What I am saying is that if we decide that we want to hold organizations to strict safety standards and to ensure that their negligence does not cause deaths in people using their products, organizational culture should not hold us back from enacting those standards.

What I am saying is that if we decide that our veterans should get care that is due to them for their willingness to serve our country, we ought to not rest with the simple conclusion that organizational culture is at fault for our inability to give them the care they deserve.

If we blame organizational problems on culture without a deeper inquiry into why or how this culture is creating problems, there is very real possibility that there will be no change.

Consultants will be hired to create a laundry list of small changes that add up to no change at all. Or “new leadership” is brought in to do the ambiguous and herculean task of “changing the culture” and find that it’s more challenging than they expected, so they either leave in disgrace or make changes that don’t address the main issue. Or nothing at all happens. Because once we’ve decided that culture is the problem, we all know that culture is hard to change. We default to throwing our hands up in the air and saying “Oh well”.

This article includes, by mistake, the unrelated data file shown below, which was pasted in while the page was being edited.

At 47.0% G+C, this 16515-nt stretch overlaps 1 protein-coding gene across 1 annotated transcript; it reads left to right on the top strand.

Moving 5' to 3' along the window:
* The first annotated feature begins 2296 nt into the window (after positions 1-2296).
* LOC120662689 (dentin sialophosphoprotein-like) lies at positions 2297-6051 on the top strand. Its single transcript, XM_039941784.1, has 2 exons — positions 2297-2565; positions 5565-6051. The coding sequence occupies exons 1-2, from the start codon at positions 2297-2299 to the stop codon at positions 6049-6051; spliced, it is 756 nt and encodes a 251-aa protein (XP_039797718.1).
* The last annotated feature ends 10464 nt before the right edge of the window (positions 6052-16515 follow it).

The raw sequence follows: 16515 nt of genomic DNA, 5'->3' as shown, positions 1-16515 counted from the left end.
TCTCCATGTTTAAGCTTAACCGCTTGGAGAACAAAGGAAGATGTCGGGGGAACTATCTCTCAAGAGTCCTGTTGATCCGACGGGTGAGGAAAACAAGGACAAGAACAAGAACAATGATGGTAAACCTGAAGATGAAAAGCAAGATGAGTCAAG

We have to stop blaming offensive organizational behavior on culture and saying that we have no control over it. Yes it is hard to change organizations, but that doesn’t mean we can’t do it.

Photo: Reto Fetz